Science  /  Debunk

Native Americans Managed the Prairie for Better Bison Hunts

Hunter-gatherer societies may have a bigger ecological impact than we thought.

Layers of charcoal residue buried beneath the northern Montana prairie show that pre-Columbian indigenous hunters on the Great Plains once burned patches of grassland to stimulate new growth. This created a tempting feast for bison herds, which the hunters then used to lure the bison in for the kill. And that, archaeologists say, means that even relatively small, mobile groups of hunter-gatherers can have a bigger environmental impact than they’ve been given credit for.

It’s not the fall, it’s the sudden stop at the end

For a group of hunters on foot, like the ancestors of today’s Blackfeet people, one of the most efficient ways to take down large prey like the American bison is to simply chase a group of them off a cliff and then harvest the remains below. Various hunter-gatherer societies around the world have used versions of this tactic over the last several thousand years, leaving piles of animal bones (many with evidence of butchering or cracking to get at marrow) at the bases of ancient bluffs. It takes planning and coordination among many hunters—and a decent amount of luck.

In the uplands of north-central Montana, on what is today the Blackfeet Reservation, pre-Columbian hunters built mile-long stretches of rock cairns called drivelines, which hunters used to help them funnel buffalo herds from fertile grazing patches called gathering basins, toward the edge of a steep bluff overlooking a tributary of the Two Medicine River. At two different driveline sites, archaeologists have radiocarbon dated bison bones to between 900 and 1650 CE, with the majority of kills happening in the final 250 years of that period. (The sites are on a tributary flowing into the Two Medicine River from the north and another on a different tributary flowing in from the south.)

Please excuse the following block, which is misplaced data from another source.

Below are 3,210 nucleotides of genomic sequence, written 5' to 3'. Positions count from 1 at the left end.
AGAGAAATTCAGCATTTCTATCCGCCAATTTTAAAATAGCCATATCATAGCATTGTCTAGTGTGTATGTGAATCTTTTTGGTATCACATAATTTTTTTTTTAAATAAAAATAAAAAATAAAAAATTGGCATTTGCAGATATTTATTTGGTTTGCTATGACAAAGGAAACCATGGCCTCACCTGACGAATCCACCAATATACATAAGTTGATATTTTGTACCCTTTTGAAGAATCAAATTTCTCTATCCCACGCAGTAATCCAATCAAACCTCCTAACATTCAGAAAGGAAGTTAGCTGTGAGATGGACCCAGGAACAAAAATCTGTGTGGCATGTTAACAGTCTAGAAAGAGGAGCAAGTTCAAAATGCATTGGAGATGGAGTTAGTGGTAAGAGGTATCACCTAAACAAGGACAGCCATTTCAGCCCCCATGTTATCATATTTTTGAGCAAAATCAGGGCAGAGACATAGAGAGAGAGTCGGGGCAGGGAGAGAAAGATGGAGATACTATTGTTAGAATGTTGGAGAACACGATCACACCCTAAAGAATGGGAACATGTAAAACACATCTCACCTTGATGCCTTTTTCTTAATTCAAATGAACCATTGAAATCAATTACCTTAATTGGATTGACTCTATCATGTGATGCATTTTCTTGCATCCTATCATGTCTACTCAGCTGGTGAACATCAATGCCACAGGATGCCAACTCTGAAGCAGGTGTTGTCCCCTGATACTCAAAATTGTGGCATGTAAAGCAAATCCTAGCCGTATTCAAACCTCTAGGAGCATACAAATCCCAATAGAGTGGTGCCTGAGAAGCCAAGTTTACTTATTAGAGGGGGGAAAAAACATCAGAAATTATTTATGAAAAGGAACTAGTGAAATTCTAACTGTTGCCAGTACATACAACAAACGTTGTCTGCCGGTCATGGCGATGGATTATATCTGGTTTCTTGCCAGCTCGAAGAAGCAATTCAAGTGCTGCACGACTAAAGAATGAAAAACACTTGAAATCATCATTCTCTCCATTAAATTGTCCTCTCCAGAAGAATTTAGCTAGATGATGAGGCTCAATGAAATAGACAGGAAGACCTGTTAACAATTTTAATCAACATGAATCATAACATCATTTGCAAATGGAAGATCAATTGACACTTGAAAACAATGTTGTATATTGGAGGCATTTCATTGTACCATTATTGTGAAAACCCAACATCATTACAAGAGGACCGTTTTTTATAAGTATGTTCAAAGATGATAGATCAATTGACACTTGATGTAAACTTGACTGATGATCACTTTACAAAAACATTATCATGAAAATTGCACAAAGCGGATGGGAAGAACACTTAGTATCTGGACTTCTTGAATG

And at the same time, evidence suggests that those same hunters were burning patches of the prairie to spur the growth of fresh, tasty new grass in the gathering basins to lure in herds of hungry bison. Southern Methodist University archaeologist Christopher Roos and his colleagues, in a project designed by John Murray of the Blackfeet Tribal Historic Preservation Office, studied layers of sediment exposed in the riverbed walls of two tributaries of the Two Medicine River.

Each tributary would have had one of the drivelines and gathering basins in its drainage area, so those layers of sediment record what was happening in the gathering basin and along the driveline. At each site, the team, which included members of the Blackfeet Tribe, found between five and eight layers of charcoal residue, a sure sign of nearby prairie fires. These were radiocarbon dated to between 1100 and 1650 CE—the heyday of the bison jumps.